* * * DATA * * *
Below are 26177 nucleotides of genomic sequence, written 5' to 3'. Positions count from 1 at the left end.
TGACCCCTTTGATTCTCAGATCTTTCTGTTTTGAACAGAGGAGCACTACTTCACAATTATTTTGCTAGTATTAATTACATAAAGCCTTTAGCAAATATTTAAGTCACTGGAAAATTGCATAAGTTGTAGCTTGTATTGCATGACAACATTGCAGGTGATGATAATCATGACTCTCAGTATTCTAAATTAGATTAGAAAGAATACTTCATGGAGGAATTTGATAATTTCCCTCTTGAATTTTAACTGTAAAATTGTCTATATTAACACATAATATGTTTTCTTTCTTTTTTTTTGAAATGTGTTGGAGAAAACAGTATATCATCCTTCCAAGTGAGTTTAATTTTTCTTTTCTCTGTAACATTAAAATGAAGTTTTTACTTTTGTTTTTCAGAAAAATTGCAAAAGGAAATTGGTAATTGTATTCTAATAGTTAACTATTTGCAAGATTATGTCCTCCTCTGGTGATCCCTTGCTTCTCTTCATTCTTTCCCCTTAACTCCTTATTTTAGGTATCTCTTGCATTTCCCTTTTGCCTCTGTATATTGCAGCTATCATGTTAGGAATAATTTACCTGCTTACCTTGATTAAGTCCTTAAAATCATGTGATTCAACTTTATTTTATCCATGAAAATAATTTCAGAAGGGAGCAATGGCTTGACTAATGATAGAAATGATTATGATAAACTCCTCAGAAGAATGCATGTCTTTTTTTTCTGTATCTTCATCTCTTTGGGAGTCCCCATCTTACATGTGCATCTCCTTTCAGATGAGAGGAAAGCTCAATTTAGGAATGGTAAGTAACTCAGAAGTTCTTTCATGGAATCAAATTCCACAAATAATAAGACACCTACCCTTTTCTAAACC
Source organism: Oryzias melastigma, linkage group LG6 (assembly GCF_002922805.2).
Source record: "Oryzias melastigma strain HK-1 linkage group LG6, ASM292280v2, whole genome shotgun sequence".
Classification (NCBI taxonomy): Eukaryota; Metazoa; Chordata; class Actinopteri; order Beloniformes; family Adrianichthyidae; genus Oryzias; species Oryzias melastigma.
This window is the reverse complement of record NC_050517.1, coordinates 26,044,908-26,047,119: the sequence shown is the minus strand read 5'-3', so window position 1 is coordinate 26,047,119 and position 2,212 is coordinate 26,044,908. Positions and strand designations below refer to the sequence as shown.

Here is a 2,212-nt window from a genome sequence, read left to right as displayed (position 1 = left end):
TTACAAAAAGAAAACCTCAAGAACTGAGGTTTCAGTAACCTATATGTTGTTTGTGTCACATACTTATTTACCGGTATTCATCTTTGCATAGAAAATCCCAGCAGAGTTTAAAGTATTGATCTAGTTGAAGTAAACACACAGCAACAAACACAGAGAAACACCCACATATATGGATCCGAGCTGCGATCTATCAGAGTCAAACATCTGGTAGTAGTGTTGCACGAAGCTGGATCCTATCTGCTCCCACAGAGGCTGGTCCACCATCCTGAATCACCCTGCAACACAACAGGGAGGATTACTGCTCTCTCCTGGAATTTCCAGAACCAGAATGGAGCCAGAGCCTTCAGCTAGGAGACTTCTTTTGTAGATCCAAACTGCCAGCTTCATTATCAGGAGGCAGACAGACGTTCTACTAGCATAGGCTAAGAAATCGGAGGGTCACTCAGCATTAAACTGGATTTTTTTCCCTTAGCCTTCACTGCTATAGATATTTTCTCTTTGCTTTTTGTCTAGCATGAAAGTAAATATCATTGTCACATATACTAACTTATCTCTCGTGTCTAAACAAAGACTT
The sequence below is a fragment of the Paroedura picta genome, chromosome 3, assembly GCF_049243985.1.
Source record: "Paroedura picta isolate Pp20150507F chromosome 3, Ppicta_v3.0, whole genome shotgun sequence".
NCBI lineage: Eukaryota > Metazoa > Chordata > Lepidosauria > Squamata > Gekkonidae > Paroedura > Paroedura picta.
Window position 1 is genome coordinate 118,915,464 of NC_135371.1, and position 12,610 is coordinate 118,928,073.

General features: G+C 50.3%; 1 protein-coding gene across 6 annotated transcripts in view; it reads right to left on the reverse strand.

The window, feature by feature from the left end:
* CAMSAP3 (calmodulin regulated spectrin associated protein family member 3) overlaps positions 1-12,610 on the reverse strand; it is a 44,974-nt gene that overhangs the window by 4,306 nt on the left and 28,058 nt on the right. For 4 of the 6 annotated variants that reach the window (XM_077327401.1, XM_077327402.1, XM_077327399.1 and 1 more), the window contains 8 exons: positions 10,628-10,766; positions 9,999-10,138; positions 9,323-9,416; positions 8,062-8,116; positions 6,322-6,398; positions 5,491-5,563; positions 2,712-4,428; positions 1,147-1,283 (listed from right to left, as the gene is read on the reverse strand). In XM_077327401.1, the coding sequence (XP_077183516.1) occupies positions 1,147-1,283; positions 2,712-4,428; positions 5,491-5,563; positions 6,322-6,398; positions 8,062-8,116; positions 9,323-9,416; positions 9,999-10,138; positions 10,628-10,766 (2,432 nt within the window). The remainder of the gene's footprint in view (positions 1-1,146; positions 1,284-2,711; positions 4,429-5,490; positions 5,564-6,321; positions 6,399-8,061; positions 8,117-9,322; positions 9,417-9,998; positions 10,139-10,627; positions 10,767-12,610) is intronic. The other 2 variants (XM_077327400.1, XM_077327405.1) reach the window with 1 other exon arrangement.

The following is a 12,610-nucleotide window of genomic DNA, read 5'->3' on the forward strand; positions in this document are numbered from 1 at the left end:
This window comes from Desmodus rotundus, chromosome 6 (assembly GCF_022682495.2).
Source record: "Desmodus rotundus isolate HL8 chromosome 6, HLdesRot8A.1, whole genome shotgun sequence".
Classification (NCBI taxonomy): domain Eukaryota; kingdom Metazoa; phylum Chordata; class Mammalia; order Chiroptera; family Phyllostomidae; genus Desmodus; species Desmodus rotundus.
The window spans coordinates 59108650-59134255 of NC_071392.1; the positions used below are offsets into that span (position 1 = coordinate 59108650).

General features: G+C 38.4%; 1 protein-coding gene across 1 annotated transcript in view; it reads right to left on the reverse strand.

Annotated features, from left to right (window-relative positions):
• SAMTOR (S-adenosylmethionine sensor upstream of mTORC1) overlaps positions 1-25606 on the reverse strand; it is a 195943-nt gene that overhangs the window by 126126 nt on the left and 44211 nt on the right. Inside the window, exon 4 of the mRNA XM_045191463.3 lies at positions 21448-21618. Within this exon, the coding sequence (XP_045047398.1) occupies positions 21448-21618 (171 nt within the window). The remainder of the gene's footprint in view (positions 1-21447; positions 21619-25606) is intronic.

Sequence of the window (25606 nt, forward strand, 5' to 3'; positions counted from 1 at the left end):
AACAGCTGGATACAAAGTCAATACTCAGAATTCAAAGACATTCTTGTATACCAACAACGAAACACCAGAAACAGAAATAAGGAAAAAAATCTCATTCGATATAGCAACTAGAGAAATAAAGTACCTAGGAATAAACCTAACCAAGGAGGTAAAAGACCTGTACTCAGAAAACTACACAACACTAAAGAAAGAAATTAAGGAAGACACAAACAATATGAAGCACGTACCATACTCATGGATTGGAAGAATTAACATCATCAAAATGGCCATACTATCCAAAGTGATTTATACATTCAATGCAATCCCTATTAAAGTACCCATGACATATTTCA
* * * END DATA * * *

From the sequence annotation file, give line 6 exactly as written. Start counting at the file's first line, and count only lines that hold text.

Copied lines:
This window is the reverse complement of record NC_050517.1, coordinates 26,044,908-26,047,119: the sequence shown is the minus strand read 5'-3', so window position 1 is coordinate 26,047,119 and position 2,212 is coordinate 26,044,908. Positions and strand designations below refer to the sequence as shown.